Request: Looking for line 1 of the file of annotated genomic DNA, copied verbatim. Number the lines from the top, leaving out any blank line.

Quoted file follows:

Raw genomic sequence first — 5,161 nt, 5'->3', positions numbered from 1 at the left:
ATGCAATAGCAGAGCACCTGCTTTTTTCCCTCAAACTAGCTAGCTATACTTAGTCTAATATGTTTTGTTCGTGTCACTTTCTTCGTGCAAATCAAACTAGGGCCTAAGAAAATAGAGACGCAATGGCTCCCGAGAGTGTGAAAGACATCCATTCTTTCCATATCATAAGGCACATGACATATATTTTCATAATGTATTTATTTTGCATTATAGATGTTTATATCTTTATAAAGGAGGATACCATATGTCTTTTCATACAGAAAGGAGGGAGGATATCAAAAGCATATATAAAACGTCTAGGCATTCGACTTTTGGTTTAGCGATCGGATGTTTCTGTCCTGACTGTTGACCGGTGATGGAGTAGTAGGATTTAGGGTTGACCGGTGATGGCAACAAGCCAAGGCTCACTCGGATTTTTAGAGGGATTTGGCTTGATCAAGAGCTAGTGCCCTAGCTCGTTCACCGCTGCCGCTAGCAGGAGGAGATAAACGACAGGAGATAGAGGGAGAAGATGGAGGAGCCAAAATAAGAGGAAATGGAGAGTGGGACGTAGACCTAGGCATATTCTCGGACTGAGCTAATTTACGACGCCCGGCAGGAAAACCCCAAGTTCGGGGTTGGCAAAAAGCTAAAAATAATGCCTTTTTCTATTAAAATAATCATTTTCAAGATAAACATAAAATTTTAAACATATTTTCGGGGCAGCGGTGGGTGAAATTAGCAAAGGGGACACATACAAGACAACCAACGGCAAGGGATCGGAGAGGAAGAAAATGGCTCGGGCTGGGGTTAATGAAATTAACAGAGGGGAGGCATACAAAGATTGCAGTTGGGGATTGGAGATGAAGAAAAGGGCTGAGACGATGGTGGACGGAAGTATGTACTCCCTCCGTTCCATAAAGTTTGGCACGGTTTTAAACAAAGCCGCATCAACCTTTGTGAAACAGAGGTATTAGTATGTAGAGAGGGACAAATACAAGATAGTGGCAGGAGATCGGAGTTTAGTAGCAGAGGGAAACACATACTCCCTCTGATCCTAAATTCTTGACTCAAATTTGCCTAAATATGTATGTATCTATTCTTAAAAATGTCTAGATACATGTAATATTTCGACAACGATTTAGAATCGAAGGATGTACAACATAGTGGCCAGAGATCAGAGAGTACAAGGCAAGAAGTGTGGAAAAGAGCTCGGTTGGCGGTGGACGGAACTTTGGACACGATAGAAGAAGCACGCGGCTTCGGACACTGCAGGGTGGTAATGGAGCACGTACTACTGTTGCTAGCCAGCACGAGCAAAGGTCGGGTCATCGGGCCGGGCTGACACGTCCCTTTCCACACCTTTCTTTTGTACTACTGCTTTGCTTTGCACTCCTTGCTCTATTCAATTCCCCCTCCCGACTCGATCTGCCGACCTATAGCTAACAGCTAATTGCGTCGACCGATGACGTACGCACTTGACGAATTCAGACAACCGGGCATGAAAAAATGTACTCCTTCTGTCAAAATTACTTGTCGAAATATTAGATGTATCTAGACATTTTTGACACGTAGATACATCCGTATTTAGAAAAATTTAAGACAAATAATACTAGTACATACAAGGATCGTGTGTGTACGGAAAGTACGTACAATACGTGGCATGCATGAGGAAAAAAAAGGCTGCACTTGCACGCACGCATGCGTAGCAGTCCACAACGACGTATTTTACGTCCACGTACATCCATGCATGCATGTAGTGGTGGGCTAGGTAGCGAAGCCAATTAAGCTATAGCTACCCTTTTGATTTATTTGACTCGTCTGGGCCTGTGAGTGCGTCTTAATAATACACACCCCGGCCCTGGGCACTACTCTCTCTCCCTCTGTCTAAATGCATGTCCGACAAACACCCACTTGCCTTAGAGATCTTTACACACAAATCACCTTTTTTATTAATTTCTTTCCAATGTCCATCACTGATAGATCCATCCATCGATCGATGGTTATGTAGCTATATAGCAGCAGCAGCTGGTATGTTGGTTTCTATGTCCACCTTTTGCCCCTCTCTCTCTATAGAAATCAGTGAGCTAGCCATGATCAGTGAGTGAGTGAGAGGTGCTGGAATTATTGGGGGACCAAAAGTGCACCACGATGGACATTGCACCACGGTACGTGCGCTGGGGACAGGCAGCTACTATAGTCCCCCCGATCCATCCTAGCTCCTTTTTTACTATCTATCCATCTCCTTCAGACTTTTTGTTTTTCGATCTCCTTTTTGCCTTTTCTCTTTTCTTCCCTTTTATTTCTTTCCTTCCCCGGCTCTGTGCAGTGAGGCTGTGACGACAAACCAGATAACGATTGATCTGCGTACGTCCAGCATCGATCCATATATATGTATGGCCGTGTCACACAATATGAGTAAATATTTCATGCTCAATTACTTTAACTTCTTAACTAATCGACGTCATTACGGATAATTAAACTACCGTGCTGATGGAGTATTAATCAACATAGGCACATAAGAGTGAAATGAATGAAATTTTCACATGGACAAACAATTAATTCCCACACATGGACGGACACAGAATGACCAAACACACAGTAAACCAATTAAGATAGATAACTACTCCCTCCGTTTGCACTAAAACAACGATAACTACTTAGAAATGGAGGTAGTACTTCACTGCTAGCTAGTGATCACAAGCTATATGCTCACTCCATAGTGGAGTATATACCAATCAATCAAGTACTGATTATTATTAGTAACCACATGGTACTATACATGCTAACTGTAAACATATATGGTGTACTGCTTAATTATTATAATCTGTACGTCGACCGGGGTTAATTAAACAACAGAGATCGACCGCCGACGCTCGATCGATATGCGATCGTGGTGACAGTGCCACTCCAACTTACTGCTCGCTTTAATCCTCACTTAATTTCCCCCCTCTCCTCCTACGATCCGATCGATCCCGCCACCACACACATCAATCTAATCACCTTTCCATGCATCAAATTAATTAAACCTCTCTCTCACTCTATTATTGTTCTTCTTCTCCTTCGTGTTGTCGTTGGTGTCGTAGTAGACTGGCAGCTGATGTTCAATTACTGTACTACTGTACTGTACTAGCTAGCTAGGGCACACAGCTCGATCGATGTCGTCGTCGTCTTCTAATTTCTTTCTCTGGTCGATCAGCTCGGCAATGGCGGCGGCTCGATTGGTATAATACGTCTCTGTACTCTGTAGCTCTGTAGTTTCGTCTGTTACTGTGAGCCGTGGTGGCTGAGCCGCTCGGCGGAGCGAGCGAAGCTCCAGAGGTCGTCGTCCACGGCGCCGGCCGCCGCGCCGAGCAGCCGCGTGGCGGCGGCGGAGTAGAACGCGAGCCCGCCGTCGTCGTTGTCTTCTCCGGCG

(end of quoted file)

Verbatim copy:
Raw genomic sequence first — 5,161 nt, 5'->3', positions numbered from 1 at the left: